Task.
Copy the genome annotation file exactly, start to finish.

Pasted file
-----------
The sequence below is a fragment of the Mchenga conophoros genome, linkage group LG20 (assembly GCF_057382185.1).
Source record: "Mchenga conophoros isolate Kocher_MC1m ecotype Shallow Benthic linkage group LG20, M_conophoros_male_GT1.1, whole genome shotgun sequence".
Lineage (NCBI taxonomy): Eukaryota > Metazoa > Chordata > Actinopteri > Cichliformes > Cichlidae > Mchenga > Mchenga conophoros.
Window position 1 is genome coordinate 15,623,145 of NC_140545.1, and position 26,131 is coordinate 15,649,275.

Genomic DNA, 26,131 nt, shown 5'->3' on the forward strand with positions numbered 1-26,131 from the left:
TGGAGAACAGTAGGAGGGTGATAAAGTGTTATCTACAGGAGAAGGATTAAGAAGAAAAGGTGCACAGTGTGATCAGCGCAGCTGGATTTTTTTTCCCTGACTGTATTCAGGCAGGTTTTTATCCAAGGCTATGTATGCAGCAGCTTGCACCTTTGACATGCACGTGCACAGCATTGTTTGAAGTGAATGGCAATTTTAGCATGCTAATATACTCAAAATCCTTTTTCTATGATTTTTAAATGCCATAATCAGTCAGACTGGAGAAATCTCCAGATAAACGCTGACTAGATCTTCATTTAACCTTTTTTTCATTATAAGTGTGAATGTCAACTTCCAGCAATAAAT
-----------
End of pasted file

The sequence below is a fragment of the Mchenga conophoros genome, linkage group LG20 (assembly GCF_057382185.1).
Source record: "Mchenga conophoros isolate Kocher_MC1m ecotype Shallow Benthic linkage group LG20, M_conophoros_male_GT1.1, whole genome shotgun sequence".
Lineage (NCBI taxonomy): Eukaryota > Metazoa > Chordata > Actinopteri > Cichliformes > Cichlidae > Mchenga > Mchenga conophoros.
Window position 1 is genome coordinate 15,623,145 of NC_140545.1, and position 26,131 is coordinate 15,649,275.

Genomic DNA, 26,131 nt, shown 5'->3' on the forward strand with positions numbered 1-26,131 from the left:
TGGAGAACAGTAGGAGGGTGATAAAGTGTTATCTACAGGAGAAGGATTAAGAAGAAAAGGTGCACAGTGTGATCAGCGCAGCTGGATTTTTTTTCCCTGACTGTATTCAGGCAGGTTTTTATCCAAGGCTATGTATGCAGCAGCTTGCACCTTTGACATGCACGTGCACAGCATTGTTTGAAGTGAATGGCAATTTTAGCATGCTAATATACTCAAAATCCTTTTTCTATGATTTTTAAATGCCATAATCAGTCAGACTGGAGAAATCTCCAGATAAACGCTGACTAGATCTTCATTTAACCTTTTTTTCATTATAAGTGTGAATGTCAACTTCCAGCAATAAAT